To those of you who think America is a center-right nation, I now offer a partial corrective. We may indeed be center-right on the fiscal front – the federal sequester cuts at this point seem baked in the cake – but, on social issues and populist economic issues, we seem to moving leftward.
Because the Tuesday election results, hither and yon, speak for themselves:
In formerly scarlet-red Virginia, Democratic Terry McAuliffe won the gubernatorial race after campaigning for new curbs on assault rifles, new curbs on high-capacity ammo, and universal background checks on gun buyers. That kind of platform used to be death in Virginia, a state heavily populated by rural gun owners. And a Democrat with an F rating from the NRA used to be dead on arrival. Not anymore.
Even in New Jersey, where Republican Gov. Chris Christie won re-election in a landslide, voters by a landslide margin also said yes to a referendum raising the state’s minimum wage by a buck to $8.25. Christie had vetoed a bill mandating a similar hike, so the Democratic legislature put it on the ballot.The voters endorsed Christie personally, but more than 60 percent of them disagreed with his standard Republican contention that a minimum wage hike was “just an irresponsible thing to do.”
In New York Cty, voters, by a margin of 73 to 24 percent, elected the first Democratic mayor since 1989, endorsing Bill De Blasio’s progressive populist assault on income inequality – “the defining challenge of our time” – and his vow to hike taxes on the rich to help pay for early schooling.
In Washington State, voters in Seattle elected the city’s first openly gay mayor, Ed Murray, a former state senator who led the successful ’12 drive for gay marriage statewide. Murray celebrated on the election night stage with his male spouse.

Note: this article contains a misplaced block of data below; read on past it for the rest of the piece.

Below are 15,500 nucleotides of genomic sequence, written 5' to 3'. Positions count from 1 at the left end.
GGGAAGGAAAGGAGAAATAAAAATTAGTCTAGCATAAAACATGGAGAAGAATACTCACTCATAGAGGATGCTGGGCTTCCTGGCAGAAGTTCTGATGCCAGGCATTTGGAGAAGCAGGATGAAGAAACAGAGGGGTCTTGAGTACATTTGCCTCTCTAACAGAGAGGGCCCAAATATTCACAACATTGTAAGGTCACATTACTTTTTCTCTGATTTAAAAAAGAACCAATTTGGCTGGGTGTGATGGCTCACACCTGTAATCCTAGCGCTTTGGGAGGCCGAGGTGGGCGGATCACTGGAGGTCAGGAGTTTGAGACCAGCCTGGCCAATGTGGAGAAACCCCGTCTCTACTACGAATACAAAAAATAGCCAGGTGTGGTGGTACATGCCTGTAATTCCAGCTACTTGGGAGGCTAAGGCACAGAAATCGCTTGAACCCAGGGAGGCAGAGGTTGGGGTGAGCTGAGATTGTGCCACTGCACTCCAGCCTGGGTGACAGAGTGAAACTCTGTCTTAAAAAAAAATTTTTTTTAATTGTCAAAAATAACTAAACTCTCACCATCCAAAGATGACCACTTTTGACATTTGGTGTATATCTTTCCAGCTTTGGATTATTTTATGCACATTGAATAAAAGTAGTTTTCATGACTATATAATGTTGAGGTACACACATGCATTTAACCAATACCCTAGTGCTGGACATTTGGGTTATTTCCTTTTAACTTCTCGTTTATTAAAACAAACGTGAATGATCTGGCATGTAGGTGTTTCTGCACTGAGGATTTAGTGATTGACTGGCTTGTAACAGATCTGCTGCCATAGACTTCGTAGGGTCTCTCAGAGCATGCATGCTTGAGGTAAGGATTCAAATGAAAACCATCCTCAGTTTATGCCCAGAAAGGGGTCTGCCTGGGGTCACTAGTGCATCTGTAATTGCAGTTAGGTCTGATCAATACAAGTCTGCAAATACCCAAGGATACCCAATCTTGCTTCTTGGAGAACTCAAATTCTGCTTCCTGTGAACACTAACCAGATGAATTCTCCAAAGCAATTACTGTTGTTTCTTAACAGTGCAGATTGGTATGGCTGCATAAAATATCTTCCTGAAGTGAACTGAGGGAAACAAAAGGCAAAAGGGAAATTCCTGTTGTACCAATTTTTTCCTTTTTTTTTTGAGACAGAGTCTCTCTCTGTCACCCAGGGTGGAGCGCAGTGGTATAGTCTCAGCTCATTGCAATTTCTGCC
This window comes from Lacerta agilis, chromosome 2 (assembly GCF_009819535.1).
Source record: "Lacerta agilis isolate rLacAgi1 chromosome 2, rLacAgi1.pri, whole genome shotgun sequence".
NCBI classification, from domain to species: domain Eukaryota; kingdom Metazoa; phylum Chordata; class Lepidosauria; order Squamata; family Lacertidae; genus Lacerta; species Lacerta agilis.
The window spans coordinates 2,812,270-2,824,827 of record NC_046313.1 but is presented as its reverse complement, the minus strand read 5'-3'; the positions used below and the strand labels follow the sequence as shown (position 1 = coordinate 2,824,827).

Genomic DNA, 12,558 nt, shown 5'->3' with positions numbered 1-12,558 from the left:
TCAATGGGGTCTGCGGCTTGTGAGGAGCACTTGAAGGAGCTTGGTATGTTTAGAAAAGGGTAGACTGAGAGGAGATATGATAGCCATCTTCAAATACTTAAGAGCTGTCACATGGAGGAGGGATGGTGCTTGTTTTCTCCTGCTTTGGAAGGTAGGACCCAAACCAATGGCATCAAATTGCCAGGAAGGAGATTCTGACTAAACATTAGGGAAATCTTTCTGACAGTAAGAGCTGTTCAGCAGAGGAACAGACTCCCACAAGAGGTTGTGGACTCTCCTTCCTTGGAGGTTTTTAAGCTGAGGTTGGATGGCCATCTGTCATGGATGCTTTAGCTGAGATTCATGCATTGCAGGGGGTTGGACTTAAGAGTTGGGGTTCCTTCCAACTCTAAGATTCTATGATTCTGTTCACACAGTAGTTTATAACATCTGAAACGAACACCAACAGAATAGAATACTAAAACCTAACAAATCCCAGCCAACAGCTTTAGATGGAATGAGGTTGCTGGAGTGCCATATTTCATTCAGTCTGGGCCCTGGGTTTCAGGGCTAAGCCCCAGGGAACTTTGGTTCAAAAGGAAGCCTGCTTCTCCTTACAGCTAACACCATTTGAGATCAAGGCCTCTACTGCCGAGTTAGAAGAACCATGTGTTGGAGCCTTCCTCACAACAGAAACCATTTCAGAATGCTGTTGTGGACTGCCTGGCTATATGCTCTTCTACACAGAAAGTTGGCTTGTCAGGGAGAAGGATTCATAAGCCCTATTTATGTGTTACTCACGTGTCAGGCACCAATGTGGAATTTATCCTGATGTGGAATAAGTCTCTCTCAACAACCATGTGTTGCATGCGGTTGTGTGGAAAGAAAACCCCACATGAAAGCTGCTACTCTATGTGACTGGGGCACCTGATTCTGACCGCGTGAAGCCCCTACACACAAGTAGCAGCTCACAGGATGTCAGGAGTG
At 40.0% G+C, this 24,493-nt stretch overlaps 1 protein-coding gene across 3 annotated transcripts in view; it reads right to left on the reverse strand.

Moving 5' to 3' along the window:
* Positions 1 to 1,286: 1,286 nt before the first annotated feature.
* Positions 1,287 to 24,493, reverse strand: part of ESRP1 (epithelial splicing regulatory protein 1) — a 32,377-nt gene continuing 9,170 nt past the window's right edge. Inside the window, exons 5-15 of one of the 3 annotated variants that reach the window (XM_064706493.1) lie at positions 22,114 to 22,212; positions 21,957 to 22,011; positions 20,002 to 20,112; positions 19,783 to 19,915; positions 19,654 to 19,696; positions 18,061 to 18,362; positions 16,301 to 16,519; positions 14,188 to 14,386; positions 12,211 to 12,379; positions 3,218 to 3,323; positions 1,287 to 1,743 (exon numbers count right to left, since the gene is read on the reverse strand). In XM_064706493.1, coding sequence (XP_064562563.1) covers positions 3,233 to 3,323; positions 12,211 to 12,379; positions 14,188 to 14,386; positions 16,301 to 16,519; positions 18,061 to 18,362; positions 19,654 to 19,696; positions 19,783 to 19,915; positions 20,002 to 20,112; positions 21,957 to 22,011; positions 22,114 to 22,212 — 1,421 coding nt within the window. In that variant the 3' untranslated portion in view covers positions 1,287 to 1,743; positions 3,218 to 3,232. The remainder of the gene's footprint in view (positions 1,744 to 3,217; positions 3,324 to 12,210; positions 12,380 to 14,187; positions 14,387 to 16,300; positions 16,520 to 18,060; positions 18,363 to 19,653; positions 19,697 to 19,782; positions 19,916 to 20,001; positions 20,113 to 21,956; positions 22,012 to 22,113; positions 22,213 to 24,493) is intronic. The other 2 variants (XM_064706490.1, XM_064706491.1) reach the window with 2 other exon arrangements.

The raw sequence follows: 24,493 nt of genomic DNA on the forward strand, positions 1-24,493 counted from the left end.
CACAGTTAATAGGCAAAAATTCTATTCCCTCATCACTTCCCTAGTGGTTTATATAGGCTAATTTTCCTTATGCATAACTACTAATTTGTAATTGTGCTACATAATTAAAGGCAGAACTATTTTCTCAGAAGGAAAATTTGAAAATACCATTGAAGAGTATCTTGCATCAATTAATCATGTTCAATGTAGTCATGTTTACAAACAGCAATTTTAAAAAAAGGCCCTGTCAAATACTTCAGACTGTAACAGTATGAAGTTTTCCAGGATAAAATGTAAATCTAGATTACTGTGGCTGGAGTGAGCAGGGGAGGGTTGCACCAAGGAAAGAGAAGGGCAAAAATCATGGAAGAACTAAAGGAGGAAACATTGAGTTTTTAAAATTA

In Michigan, voters in three cities agreed to legalize the personal possession of up to an ounce of marijuana (joining Detroit and Flint, which did so last year). In Maine, voters in Portland agreed to legalize marijuana as well, for possession of up to 2.5 ounces (the first East Coast city to do it).
In formerly red-state Colorado, voters said yes to taxing marijuana, which was legalized there a year ago. Weed has now been incorporated into the budget process. A heavy recreational tax will be slapped on the drug, and much of the revenue will be earmarked for the construction of schools.
In Illinois, state lawmakers – mindful of the leftward electoral tilt on social issues – agreed on Tuesday to pass a bill legalizing gay marriage. The governor has agreed to sign it, making Illinois the 15th state.
And in Washington D.C. yesterday, 54 Democratic senators and 10 Republican senators – again, mindful of the leftward national mood – finally voted to pass the Employment Non-Discrimination Act, barring bias against gay people in the workplace. (ENDA was first introduced in 1994, and had been in limbo ever since.) What a sign of the times, yesterday, that virtually none of the 32 nay-saying Republicans rose on the Senate floor to speak in favor of workplace discrimination. Hard to believe it was only nine years ago when Karl Rove deemed it smart politics to gin up vocal opposition to gay marriage.
But wait – the Republican House leaders have already announced that they won’t let the chamber vote on ENDA. John Boehner and his team still believes that being gay is a fireable offense, despite polls showing that 90 percent of Americans feel otherwise. There it is, that leftward tilt again. If Republicans want to keep losing national elections, they need only buck that tilt and stay in their cocoon.
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